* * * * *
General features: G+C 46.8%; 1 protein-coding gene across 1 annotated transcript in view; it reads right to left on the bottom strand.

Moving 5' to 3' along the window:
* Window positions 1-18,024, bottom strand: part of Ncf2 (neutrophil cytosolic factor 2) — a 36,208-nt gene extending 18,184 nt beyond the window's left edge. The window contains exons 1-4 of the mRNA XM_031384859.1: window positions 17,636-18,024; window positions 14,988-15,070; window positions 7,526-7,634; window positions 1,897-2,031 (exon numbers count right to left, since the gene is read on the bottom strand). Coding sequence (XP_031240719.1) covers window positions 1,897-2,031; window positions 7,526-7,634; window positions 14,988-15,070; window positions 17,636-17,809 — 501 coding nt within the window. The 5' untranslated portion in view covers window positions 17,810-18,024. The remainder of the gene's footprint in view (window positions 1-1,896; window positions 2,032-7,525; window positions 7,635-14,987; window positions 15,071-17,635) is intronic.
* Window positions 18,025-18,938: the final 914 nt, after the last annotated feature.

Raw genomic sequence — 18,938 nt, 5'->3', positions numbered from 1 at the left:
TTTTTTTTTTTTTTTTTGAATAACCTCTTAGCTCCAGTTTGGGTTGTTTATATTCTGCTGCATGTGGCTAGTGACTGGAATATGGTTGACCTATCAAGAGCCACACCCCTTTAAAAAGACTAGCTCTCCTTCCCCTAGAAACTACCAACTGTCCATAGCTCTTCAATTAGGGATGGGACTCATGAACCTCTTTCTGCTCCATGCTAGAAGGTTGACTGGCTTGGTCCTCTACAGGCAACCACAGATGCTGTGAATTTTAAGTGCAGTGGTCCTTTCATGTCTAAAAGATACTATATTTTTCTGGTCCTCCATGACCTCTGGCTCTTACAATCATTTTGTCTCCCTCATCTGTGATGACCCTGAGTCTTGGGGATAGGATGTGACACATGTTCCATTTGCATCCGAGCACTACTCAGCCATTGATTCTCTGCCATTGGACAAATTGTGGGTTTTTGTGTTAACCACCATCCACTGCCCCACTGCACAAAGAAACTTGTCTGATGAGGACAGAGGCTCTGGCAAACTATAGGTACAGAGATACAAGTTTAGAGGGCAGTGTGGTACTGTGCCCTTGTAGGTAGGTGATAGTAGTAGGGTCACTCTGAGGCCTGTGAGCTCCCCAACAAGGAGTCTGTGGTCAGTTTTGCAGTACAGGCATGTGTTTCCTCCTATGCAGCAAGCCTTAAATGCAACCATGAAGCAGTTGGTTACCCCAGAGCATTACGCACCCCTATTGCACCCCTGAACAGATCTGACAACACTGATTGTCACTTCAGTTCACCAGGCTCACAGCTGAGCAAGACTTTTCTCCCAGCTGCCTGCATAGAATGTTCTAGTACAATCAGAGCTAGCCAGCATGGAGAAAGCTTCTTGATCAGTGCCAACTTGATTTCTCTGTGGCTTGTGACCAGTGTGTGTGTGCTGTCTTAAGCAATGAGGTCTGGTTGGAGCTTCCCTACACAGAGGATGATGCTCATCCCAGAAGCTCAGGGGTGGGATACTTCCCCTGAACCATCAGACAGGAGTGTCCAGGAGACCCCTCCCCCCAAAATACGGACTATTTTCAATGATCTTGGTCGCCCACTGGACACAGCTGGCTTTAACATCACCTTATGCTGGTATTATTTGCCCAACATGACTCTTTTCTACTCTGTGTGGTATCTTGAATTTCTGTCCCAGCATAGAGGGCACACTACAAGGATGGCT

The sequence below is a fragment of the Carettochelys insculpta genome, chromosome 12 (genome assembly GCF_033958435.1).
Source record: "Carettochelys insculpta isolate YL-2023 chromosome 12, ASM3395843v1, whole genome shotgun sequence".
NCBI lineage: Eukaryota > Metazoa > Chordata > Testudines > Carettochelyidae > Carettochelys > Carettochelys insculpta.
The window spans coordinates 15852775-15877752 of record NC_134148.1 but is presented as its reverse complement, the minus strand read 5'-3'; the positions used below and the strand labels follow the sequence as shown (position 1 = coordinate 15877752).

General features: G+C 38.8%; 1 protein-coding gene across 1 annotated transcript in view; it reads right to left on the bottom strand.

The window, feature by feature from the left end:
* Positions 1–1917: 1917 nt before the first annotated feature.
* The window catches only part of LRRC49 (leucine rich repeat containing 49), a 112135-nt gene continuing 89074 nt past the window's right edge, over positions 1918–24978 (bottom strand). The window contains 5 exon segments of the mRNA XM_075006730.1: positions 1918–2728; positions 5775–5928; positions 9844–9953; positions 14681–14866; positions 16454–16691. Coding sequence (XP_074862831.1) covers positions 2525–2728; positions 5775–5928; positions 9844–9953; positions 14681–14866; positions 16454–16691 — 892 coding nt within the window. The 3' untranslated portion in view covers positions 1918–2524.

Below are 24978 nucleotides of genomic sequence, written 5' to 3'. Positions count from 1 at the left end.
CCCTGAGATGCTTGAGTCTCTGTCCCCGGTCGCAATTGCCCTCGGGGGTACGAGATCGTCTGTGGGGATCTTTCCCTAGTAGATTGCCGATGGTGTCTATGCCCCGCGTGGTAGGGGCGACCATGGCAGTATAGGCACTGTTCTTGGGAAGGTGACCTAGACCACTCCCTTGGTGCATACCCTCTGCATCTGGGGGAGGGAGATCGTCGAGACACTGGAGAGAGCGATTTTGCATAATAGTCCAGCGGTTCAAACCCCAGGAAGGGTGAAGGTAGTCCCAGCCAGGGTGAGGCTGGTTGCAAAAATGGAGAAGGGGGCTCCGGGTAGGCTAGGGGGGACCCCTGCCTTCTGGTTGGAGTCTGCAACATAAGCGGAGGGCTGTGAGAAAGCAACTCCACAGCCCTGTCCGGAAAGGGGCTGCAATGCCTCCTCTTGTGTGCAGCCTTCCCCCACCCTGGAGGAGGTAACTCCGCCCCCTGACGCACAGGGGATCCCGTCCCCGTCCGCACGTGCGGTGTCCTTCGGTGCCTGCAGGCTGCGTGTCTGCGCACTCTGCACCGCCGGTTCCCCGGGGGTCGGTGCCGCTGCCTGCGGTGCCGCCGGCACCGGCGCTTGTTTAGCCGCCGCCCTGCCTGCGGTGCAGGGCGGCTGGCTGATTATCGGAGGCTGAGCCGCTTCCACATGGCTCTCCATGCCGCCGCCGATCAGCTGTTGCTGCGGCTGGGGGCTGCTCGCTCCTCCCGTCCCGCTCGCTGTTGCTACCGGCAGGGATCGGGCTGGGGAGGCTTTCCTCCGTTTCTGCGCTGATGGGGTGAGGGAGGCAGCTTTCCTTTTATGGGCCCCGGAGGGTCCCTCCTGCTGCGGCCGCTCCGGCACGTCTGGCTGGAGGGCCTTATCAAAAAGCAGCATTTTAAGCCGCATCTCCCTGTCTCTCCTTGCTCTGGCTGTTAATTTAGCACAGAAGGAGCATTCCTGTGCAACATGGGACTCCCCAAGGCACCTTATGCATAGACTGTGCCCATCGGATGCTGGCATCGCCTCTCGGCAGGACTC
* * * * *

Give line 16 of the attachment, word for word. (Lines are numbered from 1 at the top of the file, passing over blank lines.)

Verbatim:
CCCTGAGATGCTTGAGTCTCTGTCCCCGGTCGCAATTGCCCTCGGGGGTACGAGATCGTCTGTGGGGATCTTTCCCTAGTAGATTGCCGATGGTGTCTATGCCCCGCGTGGTAGGGGCGACCATGGCAGTATAGGCACTGTTCTTGGGAAGGTGACCTAGACCACTCCCTTGGTGCATACCCTCTGCATCTGGGGGAGGGAGATCGTCGAGACACTGGAGAGAGCGATTTTGCATAATAGTCCAGCGGTTCAAACCCCAGGAAGGGTGAAGGTAGTCCCAGCCAGGGTGAGGCTGGTTGCAAAAATGGAGAAGGGGGCTCCGGGTAGGCTAGGGGGGACCCCTGCCTTCTGGTTGGAGTCTGCAACATAAGCGGAGGGCTGTGAGAAAGCAACTCCACAGCCCTGTCCGGAAAGGGGCTGCAATGCCTCCTCTTGTGTGCAGCCTTCCCCCACCCTGGAGGAGGTAACTCCGCCCCCTGACGCACAGGGGATCCCGTCCCCGTCCGCACGTGCGGTGTCCTTCGGTGCCTGCAGGCTGCGTGTCTGCGCACTCTGCACCGCCGGTTCCCCGGGGGTCGGTGCCGCTGCCTGCGGTGCCGCCGGCACCGGCGCTTGTTTAGCCGCCGCCCTGCCTGCGGTGCAGGGCGGCTGGCTGATTATCGGAGGCTGAGCCGCTTCCACATGGCTCTCCATGCCGCCGCCGATCAGCTGTTGCTGCGGCTGGGGGCTGCTCGCTCCTCCCGTCCCGCTCGCTGTTGCTACCGGCAGGGATCGGGCTGGGGAGGCTTTCCTCCGTTTCTGCGCTGATGGGGTGAGGGAGGCAGCTTTCCTTTTATGGGCCCCGGAGGGTCCCTCCTGCTGCGGCCGCTCCGGCACGTCTGGCTGGAGGGCCTTATCAAAAAGCAGCATTTTAAGCCGCATCTCCCTGTCTCTCCTTGCTCTGGCTGTTAATTTAGCACAGAAGGAGCATTCCTGTGCAACATGGGACTCCCCAAGGCACCTTATGCATAGACTGTGCCCATCGGATGCTGGCATCGCCTCTCGGCAGGACTC